Regardless of how much money the customer spent, some colors or materials were reserved for aristocracy or clergy. 

Consumption grew more visible in the eighteenth and nineteenth centuries, with fashion serving as the most visible display of material prosperity. 

Sumptuous clothing, more than carriages or town residences, served as an instant indicator of the social status that the wearer wanted. 

Because fashion is a more immediate but less costly expression of wealth than architecture or art collections, the nouveaux wealthy could employ excessive clothing spending to show a façade of financial and social success that did not exist. 

Unlike art, fashion consumption is mostly focused on visual awareness, a form of sensuality, and experience of the physical self, rather than knowledge or education. 

Obviously, couture, like high art, was first owned by the wealthy, but fashion remained relatively inexpensive for the striving middle classes, even if its frequent changing meant a seasonal expenditure rather than a one-time investment in a painting or sculpture. 

Without needing to purchase it, art may be absorbed by just looking at it in a (more or less) public setting. 

Within the subjective personal realm, the following mental consumption, that is, its appraisal, potential interpretation, analysis, or discussion takes place. 

(This is in addition to the art "professional"—for example, an artist, gallerist, critic, or curator—who is required to publicly convey the outcome of such consumption.) Clothing is consumed in a reverse form by putting on a dress or jacket and traveling from a private environment, such as a changing room or bedroom, to a public space, such as a store, office, or social gathering. 

Individuals may increasingly absorb art in the quiet of their own homes thanks to modern media. 

Concerts on CD, films on DVD, and virtual museums on the Internet eliminate the need to retreat into one's own imagination from public spaces. 

However, in art, the concept of going from the public to the private, and in fashion, the premise of moving from the private to the public, still divides the two sectors. 

Conspicuous consumption of clothing and self-effacing consumption of art demonstrate a difference between materialist objective and subjective contemplation. 

Fashion's ontology distinguishes it as a public good, despite its close closeness to the individual, while the piece of art ambiguously retains a more distant ideal (socially and physically) that is embedded in a larger cultural discourse and cannot easily be appropriated for personal consumption. 

Consumption III.

Consumption in the cultural business has always been split between the poles of ephemeral fashion and the construction of permanent art infrastructure. 

Fashion and art are distinguished by the distinction between viewing an item as "consumable," accepting its finite lifespan as a feature, and interpreting an object as a record or example of such consumption. 

When something is acknowledged as fashionable, it instantly vanishes. 

Fashion dies when the cut of a garment or the form of a coat is accepted into the cultural mainstream, as sociologist Georg Simmel proposed at the turn of the century.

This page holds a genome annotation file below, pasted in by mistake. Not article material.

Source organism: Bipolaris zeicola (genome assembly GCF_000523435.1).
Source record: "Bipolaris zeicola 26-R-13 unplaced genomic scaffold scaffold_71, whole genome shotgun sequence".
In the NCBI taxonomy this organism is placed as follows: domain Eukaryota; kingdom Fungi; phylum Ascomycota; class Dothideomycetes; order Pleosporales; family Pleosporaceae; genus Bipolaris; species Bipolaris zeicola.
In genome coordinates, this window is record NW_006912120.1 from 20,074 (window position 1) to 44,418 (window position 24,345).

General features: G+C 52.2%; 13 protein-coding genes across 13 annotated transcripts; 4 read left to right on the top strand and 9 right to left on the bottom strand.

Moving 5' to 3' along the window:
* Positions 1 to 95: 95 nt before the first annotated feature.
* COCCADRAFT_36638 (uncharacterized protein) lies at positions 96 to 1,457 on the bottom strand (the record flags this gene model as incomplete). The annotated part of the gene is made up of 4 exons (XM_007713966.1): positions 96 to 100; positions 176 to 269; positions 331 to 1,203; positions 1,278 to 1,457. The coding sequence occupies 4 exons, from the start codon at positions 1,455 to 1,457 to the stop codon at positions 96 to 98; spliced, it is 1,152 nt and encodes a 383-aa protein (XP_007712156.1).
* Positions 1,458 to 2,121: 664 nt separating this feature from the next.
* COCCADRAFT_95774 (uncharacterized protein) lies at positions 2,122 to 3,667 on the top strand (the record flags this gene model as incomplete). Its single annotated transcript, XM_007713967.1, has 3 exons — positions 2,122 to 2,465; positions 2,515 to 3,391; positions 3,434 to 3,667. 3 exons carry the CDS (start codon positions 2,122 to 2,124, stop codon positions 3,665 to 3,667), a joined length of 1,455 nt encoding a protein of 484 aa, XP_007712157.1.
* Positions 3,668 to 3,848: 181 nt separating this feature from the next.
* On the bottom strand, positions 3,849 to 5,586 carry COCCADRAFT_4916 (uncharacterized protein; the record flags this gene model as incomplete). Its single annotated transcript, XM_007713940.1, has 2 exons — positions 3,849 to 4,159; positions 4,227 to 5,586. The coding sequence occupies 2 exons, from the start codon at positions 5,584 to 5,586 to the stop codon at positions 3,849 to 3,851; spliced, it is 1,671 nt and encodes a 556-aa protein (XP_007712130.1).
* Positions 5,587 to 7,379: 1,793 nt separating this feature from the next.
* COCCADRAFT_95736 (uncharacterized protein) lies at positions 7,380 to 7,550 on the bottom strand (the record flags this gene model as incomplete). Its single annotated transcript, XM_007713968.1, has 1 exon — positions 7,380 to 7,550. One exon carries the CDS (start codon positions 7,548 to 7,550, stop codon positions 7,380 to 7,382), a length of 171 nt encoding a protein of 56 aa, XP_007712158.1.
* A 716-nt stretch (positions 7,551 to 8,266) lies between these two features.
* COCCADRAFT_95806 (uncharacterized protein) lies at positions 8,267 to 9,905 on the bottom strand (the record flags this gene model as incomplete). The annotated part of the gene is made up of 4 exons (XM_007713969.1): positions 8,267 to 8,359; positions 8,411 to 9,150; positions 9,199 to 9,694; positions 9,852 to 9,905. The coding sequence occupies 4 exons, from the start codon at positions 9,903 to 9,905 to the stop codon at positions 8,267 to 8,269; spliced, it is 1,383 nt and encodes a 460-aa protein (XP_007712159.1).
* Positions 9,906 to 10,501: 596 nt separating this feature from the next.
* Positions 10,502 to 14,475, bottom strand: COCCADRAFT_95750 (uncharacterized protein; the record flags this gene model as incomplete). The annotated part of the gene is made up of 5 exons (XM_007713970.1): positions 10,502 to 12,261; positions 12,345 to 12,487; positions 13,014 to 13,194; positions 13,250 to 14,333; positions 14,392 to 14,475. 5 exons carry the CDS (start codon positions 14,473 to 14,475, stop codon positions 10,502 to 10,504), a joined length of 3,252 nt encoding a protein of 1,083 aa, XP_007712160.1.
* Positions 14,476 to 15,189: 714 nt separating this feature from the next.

Fashion must continually reinvent itself and announce a new style to replace the old one in order to ensure its survival in commodity society. 

Modern art, on the other hand, is only regarded as existing until its progressive forms have been canonized. 

Even in its most evasive performance, it constantly asserts its claim to enduring values—whereas garments cannot be considered permanent; otherwise, elements of the textile and fashion industries would have to shut down. 

The dialectic (rather than a binary pairing) of ephemerality and permanence shapes how contemporary art and modern fashion are received. 

Art must be mobile in order to represent and comprehend the ever-increasing pace of change in modernity, but it must also look permanent in order to avoid being dismissed as insignificant. 

Fashion aspires to be long-lasting—creating a "classic" is a designer's crowning achievement—in order to be regarded as a significant cultural reality, but it must also be transitory for both material and philosophical reasons. 

See also: 

Caricature and Fashion; Music and Fashion.

References And Further Reading: 

Anna, Susanne, and Markus Heinzelmann, eds. Untragbar. Ostfildern-Ruit, Germany: HatjeCantz, 2001.

Art/Fashion. New York: Guggenheim Soho, 1997.

Brandstätter, Christian. Klimt and die Mode. Vienna: Brandstätter, 1998.

Celant, Germanom, et al., eds. Looking at Fashion. Florence, Italy: Cantz/Skira, 1996.

De Givry, Valérie. Art et mode. Paris: Editions du Regard, 1998. 

Evans, Caroline. Fashion at the Edge. New Haven, Conn.: Yale University Press, 2003.

Fausch, Deborah, et al., eds. Architecture: In Fashion. Princeton, N.J.: Princeton University Press, 1994.

Felshin, Nina, ed. Empty Dress. New York: Independent Curators Incorporated, 1993.

“Clothing as Subject.” Art Journal 1 (1995).

Guillaume, Valérie, ed. Europe 1910–1939. Paris: Les Musées de la Ville de Paris, 1996.

Hollander, Anne. Seeing through Clothes. New York: Penguin Group, 1980.

Martin, Richard. Fashion and Surrealism. New York: Rizzoli, 1989.

Cubism and Fashion. New York: Abrams/Metropolitan Museum, 1998.

Mode et art 1960–1990. Brussels: Palais des Beaux-Arts, 1995.

Müller, Florence. L’Art et la mode. Paris: Assouline, 1999.

Ribeiro, Eileen. Ingres in Fashion. New Haven, Conn.: Yale University Press: 1999.

The Gallery of Fashion. Princeton, N.J.: Princeton University Press, 2000.

Simon, Marie. Fashion in Art: The Second Empire and Impressionism. London: Zwemmer, 2003.

Smulders, Caroline. Sous le manteau. Paris: Galerie Thaddeus Ropac, 1997.

Smulders, Caroline, and Catherine Millet, eds. Art et Mode. Art Press 18 (1997).

Steele, Valerie. Paris Fashion. New York: Oxford University Press, 1988.

Steele, Valerie, and John S. Mayor. China Chic. New Haven, Conn.: Yale University Press, 1999.

Stern, Radu. Against Fashion. Cambridge, Mass., and London: MIT Press, 2003.

Troy, Nancy. Couture Culture. Cambridge, Mass., and London: MIT Press, 2003.

Wollen, Peter, ed. Addressing the Century. London: South Bank, 1998.